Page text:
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@theMarket: Bond Yields Weighing on Stocks

By Bill SchmickiBerkshires columnist
There is a discrepancy growing between bond and stock markets. The bond vigilantes are betting the Fed is nowhere near done hiking rates. Stock jockeys disagree. Which camp will prove correct?
A look at the government's U.S. Treasury bond auctions this week resulted in most yields going higher. Buyers insisted on higher returns to purchase the billions of dollars in U.S. Treasury notes, bills, and bonds that are a weekly occurrence in the financial markets.
Overall sentiment in the markets has turned cautious and, for some, downright bearish once again after the January rally in stocks. Recession fears are once again taking center stage for many although there is still not enough evidence to prove it definitively.
Fourth-quarter Gross Domestic Product (GDP), for example, increased by a downwardly revised 2.7 percent annualized rate from the 2.9 percent pace reported last month. Slightly lower, yes, but the point is that GDP was still growing. And once again, the number of Americans filing new claims for unemployment benefits fell last week. The week-after-week decline continues to point to a persistently tight labor market in a growing economy.
The Personal Consumption Expenditures Price Index (PCE) for last month came in hotter than expected. PCE rose 0.6 percent and 5.4 percent year-over-year. Even after you strip out food and energy, core PCE rose 0.6 percent from 4.7 percent last year. The Commerce Department also showed that consumer spending rose 1.8 percent last month after falling the previous month and personal income rose by almost 1 percent.
Given the most recent macroeconomic data, it is hard to dispute that the economy is still growing, the decline in inflation is at least pausing, and that leads to the fear that the Fed may be at least thinking about increasing the amount of their next rate hike. 
This data is telling the bond market that the Fed may still have a long row to hoe before inflation gets back to the 2 percent target. They are certain that the central bank's tough interest rate regime will continue for much longer than the equity markets believe. Many analysts are beginning to think that the Fed funds terminal rate of interest could rise from its present range of 5.00 percent -- 5.25 percent to as high as 6 percent. It is the main reason that yields are rising, and bond auctions are suddenly problematic.
Over in the equity markets, these data points have taken some of the wind out of the sails of the bulls. The S&P 500 Index had a bad week, as did the Dow, NASDAQ, and the small-cap Russell Indexes. If the S&P 500 drops below the 3,950 level then we may see a decline into the mid-3,850 area.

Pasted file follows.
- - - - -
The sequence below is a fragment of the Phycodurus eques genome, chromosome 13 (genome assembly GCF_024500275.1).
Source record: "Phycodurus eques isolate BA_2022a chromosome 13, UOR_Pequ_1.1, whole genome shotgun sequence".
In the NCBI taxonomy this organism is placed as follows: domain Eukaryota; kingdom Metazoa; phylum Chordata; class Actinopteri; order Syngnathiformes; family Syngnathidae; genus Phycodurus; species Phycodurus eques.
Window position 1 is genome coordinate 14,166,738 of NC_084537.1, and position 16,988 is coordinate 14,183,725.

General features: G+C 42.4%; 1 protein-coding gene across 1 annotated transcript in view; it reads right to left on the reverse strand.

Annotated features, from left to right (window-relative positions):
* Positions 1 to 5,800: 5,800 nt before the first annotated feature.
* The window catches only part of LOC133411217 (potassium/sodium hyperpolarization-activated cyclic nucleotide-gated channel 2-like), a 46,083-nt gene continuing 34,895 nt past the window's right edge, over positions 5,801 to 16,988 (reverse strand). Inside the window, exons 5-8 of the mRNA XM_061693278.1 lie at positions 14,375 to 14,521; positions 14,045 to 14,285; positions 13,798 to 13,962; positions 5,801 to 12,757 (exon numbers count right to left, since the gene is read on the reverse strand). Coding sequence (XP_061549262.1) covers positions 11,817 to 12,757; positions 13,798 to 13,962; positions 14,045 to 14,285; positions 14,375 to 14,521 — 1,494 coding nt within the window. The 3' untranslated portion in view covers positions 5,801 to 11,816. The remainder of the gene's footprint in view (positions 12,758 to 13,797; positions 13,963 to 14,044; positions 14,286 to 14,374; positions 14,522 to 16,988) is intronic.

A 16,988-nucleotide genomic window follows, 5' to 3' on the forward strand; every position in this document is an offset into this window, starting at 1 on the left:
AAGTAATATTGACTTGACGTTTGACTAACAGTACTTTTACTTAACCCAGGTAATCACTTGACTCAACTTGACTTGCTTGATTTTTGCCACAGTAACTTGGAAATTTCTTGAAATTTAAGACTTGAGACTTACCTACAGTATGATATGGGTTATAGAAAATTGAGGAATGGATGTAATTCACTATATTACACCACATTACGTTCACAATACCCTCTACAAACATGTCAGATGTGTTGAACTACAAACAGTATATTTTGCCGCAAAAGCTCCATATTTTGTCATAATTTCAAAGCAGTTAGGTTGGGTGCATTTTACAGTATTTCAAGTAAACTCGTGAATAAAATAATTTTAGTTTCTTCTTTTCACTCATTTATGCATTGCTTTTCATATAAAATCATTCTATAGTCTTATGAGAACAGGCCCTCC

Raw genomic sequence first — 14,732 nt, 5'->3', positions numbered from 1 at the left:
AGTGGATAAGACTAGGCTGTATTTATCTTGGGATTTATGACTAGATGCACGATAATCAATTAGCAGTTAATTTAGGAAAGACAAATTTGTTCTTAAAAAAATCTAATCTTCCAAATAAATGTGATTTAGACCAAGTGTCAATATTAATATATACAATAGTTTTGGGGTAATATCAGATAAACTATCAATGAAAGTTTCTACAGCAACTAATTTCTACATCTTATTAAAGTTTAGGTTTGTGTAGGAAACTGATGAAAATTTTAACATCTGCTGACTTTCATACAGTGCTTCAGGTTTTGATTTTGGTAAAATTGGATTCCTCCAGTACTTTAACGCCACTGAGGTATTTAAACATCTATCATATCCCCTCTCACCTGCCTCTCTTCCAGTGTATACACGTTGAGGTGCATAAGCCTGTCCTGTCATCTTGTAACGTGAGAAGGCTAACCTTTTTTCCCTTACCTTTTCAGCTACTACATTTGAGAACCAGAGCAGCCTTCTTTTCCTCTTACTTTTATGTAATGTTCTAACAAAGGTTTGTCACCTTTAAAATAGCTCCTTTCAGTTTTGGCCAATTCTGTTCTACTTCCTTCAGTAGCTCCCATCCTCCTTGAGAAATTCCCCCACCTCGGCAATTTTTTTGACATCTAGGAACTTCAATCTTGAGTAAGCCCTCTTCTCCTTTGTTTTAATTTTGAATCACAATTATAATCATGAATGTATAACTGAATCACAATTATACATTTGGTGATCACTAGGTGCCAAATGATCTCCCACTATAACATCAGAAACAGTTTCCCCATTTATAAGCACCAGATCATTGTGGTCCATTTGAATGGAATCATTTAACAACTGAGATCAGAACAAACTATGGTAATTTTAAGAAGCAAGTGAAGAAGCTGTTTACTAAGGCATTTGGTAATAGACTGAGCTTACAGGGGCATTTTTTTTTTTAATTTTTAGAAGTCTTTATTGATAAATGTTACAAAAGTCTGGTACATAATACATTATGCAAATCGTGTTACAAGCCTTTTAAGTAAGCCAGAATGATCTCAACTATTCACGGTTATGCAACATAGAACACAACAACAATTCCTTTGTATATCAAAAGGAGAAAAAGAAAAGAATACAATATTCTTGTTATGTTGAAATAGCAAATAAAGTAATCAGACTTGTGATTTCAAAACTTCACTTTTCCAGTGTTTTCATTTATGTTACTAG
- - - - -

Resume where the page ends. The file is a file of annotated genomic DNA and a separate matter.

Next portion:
As I wrote in my column this week, short-term, U.S. Treasuries are looking interesting for those who are sitting on a large amount of cash. In a down equity market, a 5.09 percent yield on a six-month Treasury note, or a 5.13 percent yield on a one-year Treasury bill is nothing to sneeze at. Investors are now receiving a yield equivalent to what equity investors can receive from the S&P 500 Index.  Granted, there is some interest rate risk if the terminal rate on Fed funds does rise to 6 percent. 

Bill Schmick is the founding partner of Onota Partners, Inc., in the Berkshires. His forecasts and opinions are purely his own and do not necessarily represent the views of Onota Partners Inc. (OPI). None of his commentary is or should be considered investment advice. Direct your inquiries to Bill at 1-413-347-2401 or email him at bill@schmicksretiredinvestor.com.

Anyone seeking individualized investment advice should contact a qualified investment adviser. None of the information presented in this article is intended to be and should not be construed as an endorsement of OPI, Inc. or a solicitation to become a client of OPI. The reader should not assume that any strategies or specific investments discussed are employed, bought, sold, or held by OPI. Investments in securities are not insured, protected, or guaranteed and may result in loss of income and/or principal. This communication may include opinions and forward-looking statements, and we can give no assurance that such beliefs and expectations will prove to be correct. Investments in securities are not insured, protected, or guaranteed and may result in loss of income and/or principal. This communication may include opinions and forward-looking statements, and we can give no assurance that such beliefs and expectations will prove to be correct.



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